60133: Domestic Violence Advocacy
(2 contact hrs)

According to the Center’s for Disease Control and Prevention’s Injury Center Division of Violence Prevention, intimate partner violence is a major public health concern, with one woman in four and one man in seven age 18 and older in the U.S. having been victims of severe physical violence by an intimate partner in their lifetime. Healthcare issues brought about from the abuse can persist for more than 15 years after the violence ends, which increases annual healthcare costs. That number accounts for more than 10 million women and men entangled in an abusive situation each year, and that doesn’t take into account stalking and rape. There needs to be a focus on recognizing abuse and prevention, as many cases go unrecognized even when victims seek out medical care, due to healthcare provider barriers to assessing for abuse. Lack of specific training in intimate partner violence is one of the leading barriers identified by nurses and physicians.

CE269-60: Adolescent Dating Violence
(1 contact hr)

Dating as a concept has an outdated meaning for today’s young people. Few report dating as it was experienced in previous years; rather, many teens report, “hooking up, going out, talking or fooling around.” Dating violence, however, does occur within the social interactions of adolescents and young adults, despite what it is called with about 10% of all adolescents reporting some form of physical violence in their dating relationship. Boys and girls are just as likely to hit a dating partner as they are to be hit by a dating partner. This educational activity will provide an update on the topic and provide tools for identification and prevention of adolescent dating violence.

By | 2018-07-12T14:30:10+00:00 July 12th, 2018|Categories: Nursing careers and jobs, Nursing news|9 Comments

About the Author:

Nancy J. Brent, MS, JD, RN
Nancy J. Brent, MS, JD, RN, Nurse.com's legal information columnist, received her Juris Doctor from Loyola University Chicago School of Law and concentrates her solo law practice in health law and legal representation, consultation and education for healthcare professionals, school of nursing faculty and healthcare delivery facilities. Brent has conducted many seminars on legal issues in nursing and healthcare delivery across the country and has published extensively in the area of law and nursing practice. She brings more than 30 years of experience to her role of legal information columnist.  Nancy Brent’s posts are designed for educational purposes only and are not to be taken as specific legal or other advice.  Individuals who need advice on a specific incident or work situation should contact a nurse attorney or attorney in their state.  Visit The American Association of Nurse Attorneys website to search its attorney referral database by state. To ask Nancy a question, email BrentsLaw@nurse.com.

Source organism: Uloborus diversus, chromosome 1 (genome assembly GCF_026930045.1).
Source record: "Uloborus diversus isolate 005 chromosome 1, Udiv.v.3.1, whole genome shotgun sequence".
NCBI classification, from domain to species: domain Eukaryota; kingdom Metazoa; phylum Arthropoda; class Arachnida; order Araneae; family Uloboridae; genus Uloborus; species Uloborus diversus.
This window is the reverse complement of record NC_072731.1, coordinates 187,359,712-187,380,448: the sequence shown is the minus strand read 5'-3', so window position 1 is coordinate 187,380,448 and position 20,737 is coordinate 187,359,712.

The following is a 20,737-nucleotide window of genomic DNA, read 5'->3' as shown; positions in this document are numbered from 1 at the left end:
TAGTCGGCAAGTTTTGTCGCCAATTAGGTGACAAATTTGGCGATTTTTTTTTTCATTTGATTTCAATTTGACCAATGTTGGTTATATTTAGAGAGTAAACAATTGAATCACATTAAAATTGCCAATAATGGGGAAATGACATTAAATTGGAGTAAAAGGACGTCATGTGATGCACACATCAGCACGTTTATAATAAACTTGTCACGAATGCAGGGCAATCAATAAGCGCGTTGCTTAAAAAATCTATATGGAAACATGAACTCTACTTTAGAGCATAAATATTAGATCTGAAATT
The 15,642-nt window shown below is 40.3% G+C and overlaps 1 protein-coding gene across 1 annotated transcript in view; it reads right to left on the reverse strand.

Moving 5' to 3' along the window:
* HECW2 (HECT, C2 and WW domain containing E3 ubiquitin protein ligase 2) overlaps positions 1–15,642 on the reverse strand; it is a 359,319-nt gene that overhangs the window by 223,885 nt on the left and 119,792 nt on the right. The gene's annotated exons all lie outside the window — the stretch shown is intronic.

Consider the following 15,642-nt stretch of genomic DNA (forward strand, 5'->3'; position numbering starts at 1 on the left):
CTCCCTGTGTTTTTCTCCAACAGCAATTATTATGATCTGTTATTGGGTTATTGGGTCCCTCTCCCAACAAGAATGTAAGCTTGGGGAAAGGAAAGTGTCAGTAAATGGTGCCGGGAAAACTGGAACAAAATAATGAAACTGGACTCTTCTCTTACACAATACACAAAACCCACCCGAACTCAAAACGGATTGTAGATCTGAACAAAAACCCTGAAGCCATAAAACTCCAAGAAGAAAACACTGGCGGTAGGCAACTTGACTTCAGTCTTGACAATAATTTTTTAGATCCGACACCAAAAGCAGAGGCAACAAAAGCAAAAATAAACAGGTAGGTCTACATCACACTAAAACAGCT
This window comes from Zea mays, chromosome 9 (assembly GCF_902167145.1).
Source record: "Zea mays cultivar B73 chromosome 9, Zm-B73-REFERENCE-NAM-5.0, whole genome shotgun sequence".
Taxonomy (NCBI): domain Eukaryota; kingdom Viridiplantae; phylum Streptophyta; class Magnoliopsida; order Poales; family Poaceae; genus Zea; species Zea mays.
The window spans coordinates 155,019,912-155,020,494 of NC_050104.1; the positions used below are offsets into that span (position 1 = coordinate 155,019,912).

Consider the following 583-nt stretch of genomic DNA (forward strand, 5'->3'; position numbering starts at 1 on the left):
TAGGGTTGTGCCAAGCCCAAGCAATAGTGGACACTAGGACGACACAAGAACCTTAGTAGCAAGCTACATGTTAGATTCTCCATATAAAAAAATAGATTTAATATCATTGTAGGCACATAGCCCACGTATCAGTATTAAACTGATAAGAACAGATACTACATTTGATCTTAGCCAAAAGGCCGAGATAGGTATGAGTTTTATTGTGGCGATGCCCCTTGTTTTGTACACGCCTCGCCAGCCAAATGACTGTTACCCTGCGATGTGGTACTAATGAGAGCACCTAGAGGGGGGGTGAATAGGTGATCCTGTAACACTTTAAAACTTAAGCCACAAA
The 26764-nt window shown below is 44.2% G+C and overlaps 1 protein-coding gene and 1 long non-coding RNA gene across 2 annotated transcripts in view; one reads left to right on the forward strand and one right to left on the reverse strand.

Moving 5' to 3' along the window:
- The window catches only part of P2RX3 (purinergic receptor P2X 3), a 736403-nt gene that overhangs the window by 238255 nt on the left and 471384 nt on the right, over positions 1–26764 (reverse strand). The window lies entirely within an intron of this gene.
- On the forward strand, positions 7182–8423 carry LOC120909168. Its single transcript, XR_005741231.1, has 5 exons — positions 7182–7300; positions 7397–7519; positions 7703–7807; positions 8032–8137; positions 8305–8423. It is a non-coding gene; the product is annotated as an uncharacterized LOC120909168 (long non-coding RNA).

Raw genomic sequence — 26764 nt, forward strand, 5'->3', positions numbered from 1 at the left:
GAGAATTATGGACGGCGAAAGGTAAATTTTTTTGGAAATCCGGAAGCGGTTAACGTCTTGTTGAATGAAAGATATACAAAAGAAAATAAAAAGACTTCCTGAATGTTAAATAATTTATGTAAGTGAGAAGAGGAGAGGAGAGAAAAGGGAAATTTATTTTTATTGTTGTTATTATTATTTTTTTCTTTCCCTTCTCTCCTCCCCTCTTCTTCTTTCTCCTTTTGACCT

9 Comments

  1. Suture Kit July 15, 2018 at 8:11 pm - Reply

    It is important for advanced practice nurses and other clinicians to be aware of indicators of rape and sexual abuse in men and to be able to detect them. This is particularly important as men are much less likely than women to spontaneously disclose abuse.

  2. Stephanie Paulmeno July 21, 2018 at 2:44 pm - Reply

    Hello fellow nurses,
    I am currently in the midst of the on-line SAFE/SANE training program with the Stamford (CT) Sexual Assault & Crisis Education Center, and I can tell you the training is fascinating, informative and arduously detailed. It is an evidence-based program that covers virtually every aspect of sexual assault, evidence collection, legalities, societal factors, special populations, demographics, etc. The Center was funded under a grant to offer this 40-hour on-line program, which is then followed up with a clinical component. The on-line program is a training curriculum created and taught by the International Association of Forensic Nurses. As the President of my State’s Nursing Association, after the Board, our Executive Director and I discussed it and did our due diligence on the program, we decided to help spread the word about this training opportunity to interested nurses because the need is, unfortunately, so high. In our state there is also a series of wonderful in-person training opportunities to do this full IAFN course with a nurse who has devoted her professional life to this cause and who was so instrumental in this training movement here in our state. If anyone would care to discuss this further with me, feel free to contact me and I’ll share my training experiences with you.
    Stephanie Paulmeno (spaulmeno47@yahoo.com)

  3. Tim July 22, 2018 at 4:34 pm - Reply

    I want to thank the author for recognizing that gender is not a skill and therefore should have no bearing on a nurse’s ability to perform their job
    After a 40 year career of being judged and discriminated against merely because of my gender, I am pleased to see this discussion.

  4. Kay B July 22, 2018 at 4:47 pm - Reply

    If this nurse had never been trained in this particular procedure, he should have refused. All of the evidence could have been destroyed if it was not collected properly. To have a charge nurse order an untrained person to collect such evidence without having provided training was inappropriate on the part of the charge nurse. She should have known better and I’m sure she did. She just didn’t bother to think. She should have done it herself once she knew he had no training. He had the right to refuse. Gender had nothing to do with it. Lack of training did. I would have considered that first. I would not go to gender first, but it seems to be popular nowadays. Doesn’t it! Raise your heads up nurses! You’re smarter than that, and so was this man to have refused.! NP